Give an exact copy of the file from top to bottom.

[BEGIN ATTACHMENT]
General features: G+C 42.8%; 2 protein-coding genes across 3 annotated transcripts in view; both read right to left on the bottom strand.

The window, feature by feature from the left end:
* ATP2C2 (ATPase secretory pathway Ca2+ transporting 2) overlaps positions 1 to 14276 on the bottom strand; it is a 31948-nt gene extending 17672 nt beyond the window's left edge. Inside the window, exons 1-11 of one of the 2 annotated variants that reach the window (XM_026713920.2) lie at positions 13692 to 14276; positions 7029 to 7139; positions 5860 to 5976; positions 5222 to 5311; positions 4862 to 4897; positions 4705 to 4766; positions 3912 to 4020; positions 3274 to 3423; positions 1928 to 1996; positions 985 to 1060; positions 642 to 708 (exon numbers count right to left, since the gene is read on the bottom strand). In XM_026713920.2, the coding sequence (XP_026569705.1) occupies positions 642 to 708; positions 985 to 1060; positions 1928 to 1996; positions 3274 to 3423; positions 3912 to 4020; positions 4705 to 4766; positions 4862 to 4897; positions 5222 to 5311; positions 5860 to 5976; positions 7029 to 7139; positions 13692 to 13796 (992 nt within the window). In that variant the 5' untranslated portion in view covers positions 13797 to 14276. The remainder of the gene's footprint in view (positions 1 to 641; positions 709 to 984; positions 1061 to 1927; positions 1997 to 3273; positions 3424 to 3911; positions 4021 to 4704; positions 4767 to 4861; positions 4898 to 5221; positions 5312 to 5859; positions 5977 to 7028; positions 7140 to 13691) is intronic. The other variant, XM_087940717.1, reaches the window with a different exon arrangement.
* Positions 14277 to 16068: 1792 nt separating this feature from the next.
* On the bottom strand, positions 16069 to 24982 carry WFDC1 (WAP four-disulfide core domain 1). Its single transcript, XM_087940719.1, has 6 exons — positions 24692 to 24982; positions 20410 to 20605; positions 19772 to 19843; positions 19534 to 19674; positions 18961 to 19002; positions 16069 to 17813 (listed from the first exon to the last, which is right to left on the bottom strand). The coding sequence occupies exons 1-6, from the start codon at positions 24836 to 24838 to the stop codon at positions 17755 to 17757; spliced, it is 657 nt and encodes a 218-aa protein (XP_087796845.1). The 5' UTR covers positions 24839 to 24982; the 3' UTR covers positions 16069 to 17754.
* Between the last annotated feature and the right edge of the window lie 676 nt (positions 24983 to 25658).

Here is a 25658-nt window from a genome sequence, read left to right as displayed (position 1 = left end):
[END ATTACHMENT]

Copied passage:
General features: G+C 42.8%; 2 protein-coding genes across 3 annotated transcripts in view; both read right to left on the bottom strand.

The window, feature by feature from the left end:
* ATP2C2 (ATPase secretory pathway Ca2+ transporting 2) overlaps positions 1 to 14276 on the bottom strand; it is a 31948-nt gene extending 17672 nt beyond the window's left edge. Inside the window, exons 1-11 of one of the 2 annotated variants that reach the window (XM_026713920.2) lie at positions 13692 to 14276; positions 7029 to 7139; positions 5860 to 5976; positions 5222 to 5311; positions 4862 to 4897; positions 4705 to 4766; positions 3912 to 4020; positions 3274 to 3423; positions 1928 to 1996; positions 985 to 1060; positions 642 to 708 (exon numbers count right to left, since the gene is read on the bottom strand). In XM_026713920.2, the coding sequence (XP_026569705.1) occupies positions 642 to 708; positions 985 to 1060; positions 1928 to 1996; positions 3274 to 3423; positions 3912 to 4020; positions 4705 to 4766; positions 4862 to 4897; positions 5222 to 5311; positions 5860 to 5976; positions 7029 to 7139; positions 13692 to 13796 (992 nt within the window). In that variant the 5' untranslated portion in view covers positions 13797 to 14276. The remainder of the gene's footprint in view (positions 1 to 641; positions 709 to 984; positions 1061 to 1927; positions 1997 to 3273; positions 3424 to 3911; positions 4021 to 4704; positions 4767 to 4861; positions 4898 to 5221; positions 5312 to 5859; positions 5977 to 7028; positions 7140 to 13691) is intronic. The other variant, XM_087940717.1, reaches the window with a different exon arrangement.
* Positions 14277 to 16068: 1792 nt separating this feature from the next.
* On the bottom strand, positions 16069 to 24982 carry WFDC1 (WAP four-disulfide core domain 1). Its single transcript, XM_087940719.1, has 6 exons — positions 24692 to 24982; positions 20410 to 20605; positions 19772 to 19843; positions 19534 to 19674; positions 18961 to 19002; positions 16069 to 17813 (listed from the first exon to the last, which is right to left on the bottom strand). The coding sequence occupies exons 1-6, from the start codon at positions 24836 to 24838 to the stop codon at positions 17755 to 17757; spliced, it is 657 nt and encodes a 218-aa protein (XP_087796845.1). The 5' UTR covers positions 24839 to 24982; the 3' UTR covers positions 16069 to 17754.
* Between the last annotated feature and the right edge of the window lie 676 nt (positions 24983 to 25658).

Here is a 25658-nt window from a genome sequence, read left to right as displayed (position 1 = left end):